Dairy Farmers Drown In Debt
The low, slow grind of milk prices over the past two years has many farms struggling to survive.
A new MILK Intelligence survey of dairy producers with 500 or more cows shows surviving 2018 could prove to be a challenge.
Roughly 72% of the producers surveyed say their business can survive at the current milk price for three years or less, yet 37% of them say they’ve only got one year to see things turn around.
“If milk price recovers even $1.25 from where it is now we will be fine,” one producer shared. “We locked in some good commodity prices, our production is good with very good components. While we are cautiously optimistic this can’t last much longer, we aren’t spending on anything we don’t need.”
When comparing debt loads to 2009, 61% of respondents said they have more debt now than they did then.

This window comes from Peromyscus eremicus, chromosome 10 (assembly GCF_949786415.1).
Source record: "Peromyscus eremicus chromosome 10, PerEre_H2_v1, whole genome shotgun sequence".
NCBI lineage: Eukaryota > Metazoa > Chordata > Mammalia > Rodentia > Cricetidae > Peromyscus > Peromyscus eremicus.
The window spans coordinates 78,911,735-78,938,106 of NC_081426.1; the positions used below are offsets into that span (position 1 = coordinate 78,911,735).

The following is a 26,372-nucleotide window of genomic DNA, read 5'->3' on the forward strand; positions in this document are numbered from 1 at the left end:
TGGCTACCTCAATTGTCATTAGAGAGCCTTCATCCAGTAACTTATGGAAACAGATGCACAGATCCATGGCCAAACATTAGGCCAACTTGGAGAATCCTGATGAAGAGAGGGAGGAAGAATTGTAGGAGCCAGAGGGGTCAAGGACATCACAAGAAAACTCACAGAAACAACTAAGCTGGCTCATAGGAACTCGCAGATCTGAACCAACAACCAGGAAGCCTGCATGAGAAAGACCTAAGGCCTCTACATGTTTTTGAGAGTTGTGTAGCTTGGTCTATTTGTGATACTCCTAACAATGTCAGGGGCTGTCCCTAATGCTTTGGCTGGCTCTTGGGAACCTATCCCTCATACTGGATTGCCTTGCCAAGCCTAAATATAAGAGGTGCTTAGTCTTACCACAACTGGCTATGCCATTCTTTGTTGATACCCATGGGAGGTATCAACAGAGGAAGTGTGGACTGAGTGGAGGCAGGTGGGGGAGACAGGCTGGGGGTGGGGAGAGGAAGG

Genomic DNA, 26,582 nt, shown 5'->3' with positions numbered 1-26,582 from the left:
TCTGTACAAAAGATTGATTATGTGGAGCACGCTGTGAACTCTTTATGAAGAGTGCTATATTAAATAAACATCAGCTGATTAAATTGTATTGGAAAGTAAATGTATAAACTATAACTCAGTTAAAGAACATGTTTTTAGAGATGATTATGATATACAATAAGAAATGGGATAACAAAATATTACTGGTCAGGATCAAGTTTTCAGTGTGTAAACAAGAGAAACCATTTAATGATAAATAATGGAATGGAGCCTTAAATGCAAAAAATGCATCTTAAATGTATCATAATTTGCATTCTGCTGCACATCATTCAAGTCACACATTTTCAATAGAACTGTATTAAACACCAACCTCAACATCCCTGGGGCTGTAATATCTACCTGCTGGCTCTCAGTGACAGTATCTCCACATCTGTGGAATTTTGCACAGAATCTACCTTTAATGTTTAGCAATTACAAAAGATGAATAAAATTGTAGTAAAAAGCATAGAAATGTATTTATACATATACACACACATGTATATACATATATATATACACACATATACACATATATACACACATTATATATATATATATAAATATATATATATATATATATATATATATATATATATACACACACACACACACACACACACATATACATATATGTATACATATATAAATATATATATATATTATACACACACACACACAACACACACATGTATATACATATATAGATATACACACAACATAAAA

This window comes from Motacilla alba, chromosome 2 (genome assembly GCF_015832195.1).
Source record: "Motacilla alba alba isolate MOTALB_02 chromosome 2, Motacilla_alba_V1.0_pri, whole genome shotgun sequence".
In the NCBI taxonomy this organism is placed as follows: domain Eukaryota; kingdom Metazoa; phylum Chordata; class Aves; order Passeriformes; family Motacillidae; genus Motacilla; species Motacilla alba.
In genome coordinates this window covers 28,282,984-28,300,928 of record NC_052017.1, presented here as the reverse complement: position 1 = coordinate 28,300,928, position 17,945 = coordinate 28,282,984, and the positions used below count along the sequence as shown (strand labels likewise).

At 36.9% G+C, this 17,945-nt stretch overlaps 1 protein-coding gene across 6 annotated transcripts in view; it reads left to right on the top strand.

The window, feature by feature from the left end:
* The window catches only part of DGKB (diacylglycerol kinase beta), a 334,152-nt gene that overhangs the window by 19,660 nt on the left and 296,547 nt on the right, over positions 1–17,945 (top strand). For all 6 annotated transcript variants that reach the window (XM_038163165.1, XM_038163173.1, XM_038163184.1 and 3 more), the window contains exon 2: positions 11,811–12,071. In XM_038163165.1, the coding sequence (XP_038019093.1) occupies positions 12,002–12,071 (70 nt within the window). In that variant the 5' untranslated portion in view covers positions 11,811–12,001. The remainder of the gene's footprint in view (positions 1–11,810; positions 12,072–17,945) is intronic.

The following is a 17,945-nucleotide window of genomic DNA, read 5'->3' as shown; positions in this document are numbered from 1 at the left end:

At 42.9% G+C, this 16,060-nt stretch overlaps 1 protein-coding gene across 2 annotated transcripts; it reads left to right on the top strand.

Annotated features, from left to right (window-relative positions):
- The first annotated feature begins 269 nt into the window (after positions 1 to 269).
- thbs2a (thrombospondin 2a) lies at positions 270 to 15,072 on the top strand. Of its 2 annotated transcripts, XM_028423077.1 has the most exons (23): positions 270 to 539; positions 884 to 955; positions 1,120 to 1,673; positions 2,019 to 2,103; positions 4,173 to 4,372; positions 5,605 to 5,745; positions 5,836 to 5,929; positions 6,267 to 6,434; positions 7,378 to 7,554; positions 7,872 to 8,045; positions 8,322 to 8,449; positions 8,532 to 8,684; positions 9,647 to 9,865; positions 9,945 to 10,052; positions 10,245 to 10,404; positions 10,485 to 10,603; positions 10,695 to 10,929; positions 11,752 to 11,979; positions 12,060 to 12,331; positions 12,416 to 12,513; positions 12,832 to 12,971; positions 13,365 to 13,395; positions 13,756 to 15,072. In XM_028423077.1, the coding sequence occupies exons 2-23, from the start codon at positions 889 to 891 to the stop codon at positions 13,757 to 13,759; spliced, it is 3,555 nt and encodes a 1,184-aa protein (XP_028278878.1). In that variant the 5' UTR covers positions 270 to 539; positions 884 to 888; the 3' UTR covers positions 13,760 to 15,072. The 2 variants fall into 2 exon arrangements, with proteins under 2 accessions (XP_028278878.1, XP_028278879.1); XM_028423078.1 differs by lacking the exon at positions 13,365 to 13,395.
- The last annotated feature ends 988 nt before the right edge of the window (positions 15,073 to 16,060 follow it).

"If things don’t improve soon, we will sell next year,” one producer said.
California producer Jerry Texiera says it’s getting harder and harder to dairy in the Golden State. “Every month we are left with our heads spinning trying to figure out what we can sell just to make ends meet,” he says. “I really hope this industry changes, if it doesn’t then the majority of California dairies will go out of business.”
While most of the producers surveyed ship to a cooperative, a handful, 29%, ship their milk to a proprietary plant. An even smaller group, 7%, process their own milk.
Farmgate milk prices reported by the group ranged from $12.60 to $18. The average was $15.66 per cwt.